Jeremy ThompsonI’d love to think that Harrell’s back, which has roughly the toughness of a 79-year-old man, would be healthy enough for him to contribute the way a semi-bust first round pick should. The Packers need all the help they can get from the defensive line, but the player that will get everybody turning their heads in a “who the hell is this guy?” fashion will be converted linebacker Jeremy Thompson. He is the overlooked 3-4 DE-to-LB conversion project, as Aaron Kampman grabs most of the questions and spotlight, but Thompson has played well enough to pass rookie Clay Matthews on the depth chart.

I think they’ll eventually be splitting time, but for now Thompson looks like he’s on his way to a successful 2009 after being drafted in the fourth round last year. Of course, this is all contingent on both players staying healthy, as neither will play in Saturday’s game against Buffalo. Another successful late round selection acts as a good tranquilizer when I start thinking about the bust that is Justin Harrell.

Most Improved Offensive Player – RB Ryan Grant

Ryan GrantGrant’s career high 1,200 rushing yards in 2008 shouldn’t fool anyone into thinking he had a good season. He averaged 3.9 ypc, only scored four touchdowns, and elicited an always-hilarious sarcastic remark from my roommate because of his lack of fantasy value. But now that Grant has his precious contract and has been through his first full training camp as a Packer, he will return to his 2007 form and take a lot of pressure off of Aaron Rodgers and the passing game.

Brandon Jackson outplayed Grant towards the end of the year and DeShawn Wynn is reportedly becoming a confident runner. They won’t take too many carries away from Grant, but it allows the Packers to be flexible and will wear defenses down so Grant can execute the Shake N Bake to finish them off. This is the year that Grant will become a consistent runner, which means I might not get so pissed at Mike McCarthy for his run-run-pass play-calling.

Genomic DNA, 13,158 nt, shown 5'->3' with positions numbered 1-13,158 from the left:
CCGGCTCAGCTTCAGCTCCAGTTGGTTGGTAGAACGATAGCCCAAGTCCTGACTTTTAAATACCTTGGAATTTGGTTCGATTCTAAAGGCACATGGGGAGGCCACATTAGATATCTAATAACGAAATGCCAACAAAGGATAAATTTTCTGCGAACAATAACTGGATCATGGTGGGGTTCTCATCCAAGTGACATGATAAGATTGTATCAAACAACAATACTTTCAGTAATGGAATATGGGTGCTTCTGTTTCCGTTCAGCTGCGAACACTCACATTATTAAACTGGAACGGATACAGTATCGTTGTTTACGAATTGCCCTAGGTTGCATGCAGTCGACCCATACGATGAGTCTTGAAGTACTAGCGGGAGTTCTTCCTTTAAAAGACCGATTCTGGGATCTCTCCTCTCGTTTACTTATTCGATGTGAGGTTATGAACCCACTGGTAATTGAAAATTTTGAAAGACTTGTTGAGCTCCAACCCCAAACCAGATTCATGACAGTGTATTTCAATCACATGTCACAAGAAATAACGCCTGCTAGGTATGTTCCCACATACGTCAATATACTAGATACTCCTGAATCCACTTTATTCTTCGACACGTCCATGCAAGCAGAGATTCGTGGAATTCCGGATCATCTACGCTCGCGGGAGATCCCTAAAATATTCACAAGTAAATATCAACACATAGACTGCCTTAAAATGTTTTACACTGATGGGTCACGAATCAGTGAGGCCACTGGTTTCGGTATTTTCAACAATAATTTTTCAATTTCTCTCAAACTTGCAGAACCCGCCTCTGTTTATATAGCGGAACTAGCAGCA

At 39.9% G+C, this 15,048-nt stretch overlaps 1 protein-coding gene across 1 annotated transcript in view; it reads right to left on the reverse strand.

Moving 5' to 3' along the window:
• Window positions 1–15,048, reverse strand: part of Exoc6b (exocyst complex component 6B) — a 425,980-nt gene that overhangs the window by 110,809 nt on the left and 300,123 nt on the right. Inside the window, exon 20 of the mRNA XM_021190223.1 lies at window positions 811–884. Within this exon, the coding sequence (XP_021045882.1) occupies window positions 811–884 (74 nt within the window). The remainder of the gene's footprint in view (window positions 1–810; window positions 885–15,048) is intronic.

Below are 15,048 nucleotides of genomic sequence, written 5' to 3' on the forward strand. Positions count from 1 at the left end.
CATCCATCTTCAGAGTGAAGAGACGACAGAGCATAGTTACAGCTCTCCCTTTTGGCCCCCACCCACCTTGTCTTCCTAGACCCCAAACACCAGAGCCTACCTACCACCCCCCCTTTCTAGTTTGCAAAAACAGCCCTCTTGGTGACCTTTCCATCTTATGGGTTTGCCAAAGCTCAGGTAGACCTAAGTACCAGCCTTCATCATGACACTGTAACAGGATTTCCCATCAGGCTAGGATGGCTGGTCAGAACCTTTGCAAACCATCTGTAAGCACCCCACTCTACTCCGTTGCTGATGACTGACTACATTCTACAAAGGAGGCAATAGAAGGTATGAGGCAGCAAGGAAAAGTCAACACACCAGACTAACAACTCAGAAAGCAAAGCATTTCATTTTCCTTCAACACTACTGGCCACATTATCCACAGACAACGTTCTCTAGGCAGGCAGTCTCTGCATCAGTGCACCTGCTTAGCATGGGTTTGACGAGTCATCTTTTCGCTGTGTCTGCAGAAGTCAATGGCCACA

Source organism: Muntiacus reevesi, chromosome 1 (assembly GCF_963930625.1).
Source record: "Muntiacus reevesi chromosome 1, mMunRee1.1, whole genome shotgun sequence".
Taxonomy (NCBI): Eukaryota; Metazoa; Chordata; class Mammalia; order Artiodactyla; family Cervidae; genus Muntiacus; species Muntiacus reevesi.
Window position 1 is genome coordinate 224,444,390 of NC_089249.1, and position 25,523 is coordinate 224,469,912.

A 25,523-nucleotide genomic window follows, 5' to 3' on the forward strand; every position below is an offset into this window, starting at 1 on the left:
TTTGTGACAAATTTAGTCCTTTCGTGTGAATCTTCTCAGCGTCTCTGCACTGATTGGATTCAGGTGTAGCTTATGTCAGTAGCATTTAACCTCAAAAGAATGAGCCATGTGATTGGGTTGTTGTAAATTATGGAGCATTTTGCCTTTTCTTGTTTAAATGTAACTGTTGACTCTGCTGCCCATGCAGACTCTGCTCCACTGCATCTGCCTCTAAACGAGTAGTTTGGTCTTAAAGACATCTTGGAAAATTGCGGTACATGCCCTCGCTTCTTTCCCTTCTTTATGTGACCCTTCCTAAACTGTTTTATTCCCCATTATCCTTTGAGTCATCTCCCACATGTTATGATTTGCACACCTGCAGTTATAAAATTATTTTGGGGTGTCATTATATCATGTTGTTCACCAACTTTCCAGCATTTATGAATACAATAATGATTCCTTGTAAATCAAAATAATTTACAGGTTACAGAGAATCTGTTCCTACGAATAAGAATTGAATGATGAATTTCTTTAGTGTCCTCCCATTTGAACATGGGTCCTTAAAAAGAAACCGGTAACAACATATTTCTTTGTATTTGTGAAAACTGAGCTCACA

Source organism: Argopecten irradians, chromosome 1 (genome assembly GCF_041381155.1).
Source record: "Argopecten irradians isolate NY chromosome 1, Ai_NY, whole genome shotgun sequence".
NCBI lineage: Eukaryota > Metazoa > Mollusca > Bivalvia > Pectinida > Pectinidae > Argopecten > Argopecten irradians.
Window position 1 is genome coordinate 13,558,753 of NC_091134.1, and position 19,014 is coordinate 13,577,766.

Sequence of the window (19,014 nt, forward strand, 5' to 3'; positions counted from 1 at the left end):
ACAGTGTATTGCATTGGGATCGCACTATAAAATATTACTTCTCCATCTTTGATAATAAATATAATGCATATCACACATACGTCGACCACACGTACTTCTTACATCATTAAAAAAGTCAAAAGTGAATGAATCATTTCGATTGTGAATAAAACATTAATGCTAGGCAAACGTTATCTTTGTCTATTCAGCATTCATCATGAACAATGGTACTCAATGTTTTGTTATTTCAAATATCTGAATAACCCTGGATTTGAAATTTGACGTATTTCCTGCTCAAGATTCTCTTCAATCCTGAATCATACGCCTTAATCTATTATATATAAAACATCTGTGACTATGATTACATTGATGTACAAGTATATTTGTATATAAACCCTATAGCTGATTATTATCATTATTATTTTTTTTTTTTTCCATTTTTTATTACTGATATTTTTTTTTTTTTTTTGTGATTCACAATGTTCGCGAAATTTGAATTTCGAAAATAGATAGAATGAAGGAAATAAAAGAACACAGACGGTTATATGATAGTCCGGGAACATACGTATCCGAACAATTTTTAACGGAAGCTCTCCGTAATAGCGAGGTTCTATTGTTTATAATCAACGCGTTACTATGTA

Defensive Comeback Player – DE Cullen Jenkins

Cullen JenkinsBefore he was injured in Week 4, Jenkins was looking like a great compliment to Aaron Kampman. The Packer pass rush noticeably suffered without him, and Jenkins’ health is crucial if this defense is going to fulfill its potential. Although the 3-4 system will ask him to do more hole-plugging than pass rushing, Jenkins can be an absolute beast and has experience playing as a DT/DE hybrid. Jenkins had 2.5 sacks before going down for the season last year, and with the other starting defensive end position still unknown, he will be counted on as a consistent and experienced player. You may not hear his name called every play, but Jenkins’ versatility will elevate the play of everyone around him.

Rookie of the Year – DE/DT B.J. Raji

BJ RajiRaji will see playing time at both the nose tackle and defensive end positions, and he has the body and power to do it. The Packers went almost purely defensive in the 2009 draft, and with Clay Matthews’ development slowed by a hamstring injury, Raji wins this award almost by default. He will contribute right away and I can guarantee he won’t be another Justin Harrell. Raji, Jenkins, and nose tackle Ryan Pickett have the talent to make volleyball-like rotations around the entire line. As long as he stays healthy, the Ewok-looking Raji will fulfill every expectation the organization and fan base has for him. I’m definitely looking forward to his debut against the Bills on Saturday.

Biggest Improvement Needed – Finish the game!!!

If we look at the Packers’ 2008 season by quarter, you’d swear Mike Packers loseMcCarthy prefers to let his car warm up a bit before putting it into drive, as they were shut out in the first quarter in six games. Green Bay was only shut out seven times combined in the second and third quarters. When it came to closing the game out Trevor Hoffman-style, the Packers opted for a much more acceptable Derrick Turnbow/Eric Gagne impersonation. In the two overtime games against the Tennessee Titans and Chicago Bears, the Packer offense didn’t even sniff the ball. Likewise, Green Bay threw up a big o-fer in games decided by four points or less in 2008, going 0-7. A Bleacher Report article does a good job of breaking down their late game deficiencies.

The bottom line here is that the offense, defense, and special teams need to pull their weight in crunch time. If the Packers prove they can play football after the 6:00 mark in the fourth quarter, there’s no doubt in my mind that they’ll finish at the top of the division, or at least take a wild card spot.